So what is it about SFO? It all boils down to three things: fog, runways and air traffic.
Curse you, Karl!
While San Francisco might not have blizzards or hurricanes, it turns out a little bit of fog can go a long way to hinder operations at SFO.
“On a clear day, aircraft at SFO can land side by side, because the two pilots on each aircraft are able to look out the window, see each other and maintain separation,” says SFO spokesman Doug Yakel. “The problem is when it becomes foggy, and those two aircraft can no longer see one another.”
When pilots can’t visually maintain distance from other planes, they must rely on instruments. According to the Federal Aviation Administration (FAA), aircraft must maintain a distance of 4,300 feet when landing side by side in periods of low visibility. However, the two runways primarily used for landings at SFO are only 750 feet apart.
So when it’s too foggy, aircraft can’t land side by side at SFO anymore. Instead of landing 60 planes in 60 minutes, like SFO can do on a clear day, they can land about half that number.
The FAA also employs a Ground Delay Program, where flights destined for SFO are held at their originating airports until they are given clearance to take off.
“Think about metering lights going on to a bridge, for example, where you need to meter the traffic that’s going into that area, because there’s more demand than there is space,” says Yakel. “That’s essentially what happens in bad weather at SFO.”
SFO’s runways were built so close together because they were constructed in the 1940s, when there was much less air traffic. As air travel has become more popular, the distance between runways has made weather more of a limiting factor.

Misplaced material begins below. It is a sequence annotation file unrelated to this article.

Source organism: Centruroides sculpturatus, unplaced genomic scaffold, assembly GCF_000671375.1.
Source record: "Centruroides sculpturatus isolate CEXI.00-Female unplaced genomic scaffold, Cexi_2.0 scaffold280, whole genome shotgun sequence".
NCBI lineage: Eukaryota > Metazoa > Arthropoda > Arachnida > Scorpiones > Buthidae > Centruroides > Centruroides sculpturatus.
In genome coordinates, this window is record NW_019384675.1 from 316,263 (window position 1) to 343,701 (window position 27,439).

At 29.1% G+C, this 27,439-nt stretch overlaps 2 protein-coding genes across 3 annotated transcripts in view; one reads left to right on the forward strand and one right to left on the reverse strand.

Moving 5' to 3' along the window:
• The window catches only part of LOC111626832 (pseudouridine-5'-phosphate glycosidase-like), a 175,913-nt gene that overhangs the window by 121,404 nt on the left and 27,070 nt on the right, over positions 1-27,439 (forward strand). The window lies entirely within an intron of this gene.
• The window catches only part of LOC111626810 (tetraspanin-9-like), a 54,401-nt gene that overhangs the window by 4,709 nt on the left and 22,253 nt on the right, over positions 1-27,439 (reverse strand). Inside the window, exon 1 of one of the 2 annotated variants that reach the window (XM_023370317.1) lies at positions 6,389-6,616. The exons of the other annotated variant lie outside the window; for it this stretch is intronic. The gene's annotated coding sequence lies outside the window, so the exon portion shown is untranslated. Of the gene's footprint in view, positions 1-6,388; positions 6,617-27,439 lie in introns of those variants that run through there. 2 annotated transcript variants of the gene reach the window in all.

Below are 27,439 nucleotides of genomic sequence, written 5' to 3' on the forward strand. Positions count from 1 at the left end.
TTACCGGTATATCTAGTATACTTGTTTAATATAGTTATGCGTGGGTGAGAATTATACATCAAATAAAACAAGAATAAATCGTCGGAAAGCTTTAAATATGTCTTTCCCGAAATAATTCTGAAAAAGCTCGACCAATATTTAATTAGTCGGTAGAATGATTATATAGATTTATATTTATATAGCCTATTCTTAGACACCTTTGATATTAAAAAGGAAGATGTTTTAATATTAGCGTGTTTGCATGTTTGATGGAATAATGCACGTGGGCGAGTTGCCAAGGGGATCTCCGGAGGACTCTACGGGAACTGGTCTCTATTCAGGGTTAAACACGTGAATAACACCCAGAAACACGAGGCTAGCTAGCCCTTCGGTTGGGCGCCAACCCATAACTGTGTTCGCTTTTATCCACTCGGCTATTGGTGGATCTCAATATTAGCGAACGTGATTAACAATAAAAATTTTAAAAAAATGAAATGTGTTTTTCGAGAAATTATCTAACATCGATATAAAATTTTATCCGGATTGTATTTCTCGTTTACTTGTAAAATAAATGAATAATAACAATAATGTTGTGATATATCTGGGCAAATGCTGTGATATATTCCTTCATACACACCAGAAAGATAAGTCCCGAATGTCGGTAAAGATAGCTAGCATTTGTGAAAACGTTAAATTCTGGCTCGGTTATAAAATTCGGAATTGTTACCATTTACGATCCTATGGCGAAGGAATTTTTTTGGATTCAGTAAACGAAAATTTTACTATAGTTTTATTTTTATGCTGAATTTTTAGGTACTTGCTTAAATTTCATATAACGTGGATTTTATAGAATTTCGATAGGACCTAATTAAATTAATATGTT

Busiest in the Bay
The fog doesn’t delay planes at other local airports nearly as much. In 2018, San Jose International Airport’s (SJC) arrivals were 82 percent on time, while those at Oakland International Airport were 81 percent on time.
SFO is the seventh-busiest airport in the United States, boarding almost 28 million passengers. According to Yakel, two-thirds of the Bay Area’s air traffic goes through SFO, with OAK and SJC essentially splitting the remaining third.
“If SFO had the same level of flight activity as [the Oakland or San Jose airports], weather probably won’t be as much of a factor,” he says.
The Deal with Departures
While Yakel says fog doesn’t directly affect departures, its effect on arrivals does trickle down. At the very beginning of the day, all of the planes departing SFO have been kept there overnight. So even if it’s foggy, their departures shouldn’t be affected.
But for the rest of the day, most departing planes depend on an arriving plane, so it can load up passengers and head to the next destination. If the arriving flight is delayed, perhaps by fog, then the departing flight will be delayed as well.
Improvements on the Horizon
Yakel says that SFO is working with the FAA to address the delays and they are already seeing improvements. On low-visibility days SFO could once land only 27 planes per hour. Recently they’ve gotten that number into the high 30s.
“Twenty years ago it would have taken additional runways,” he says. “In the years to come, technology is going to address this issue.”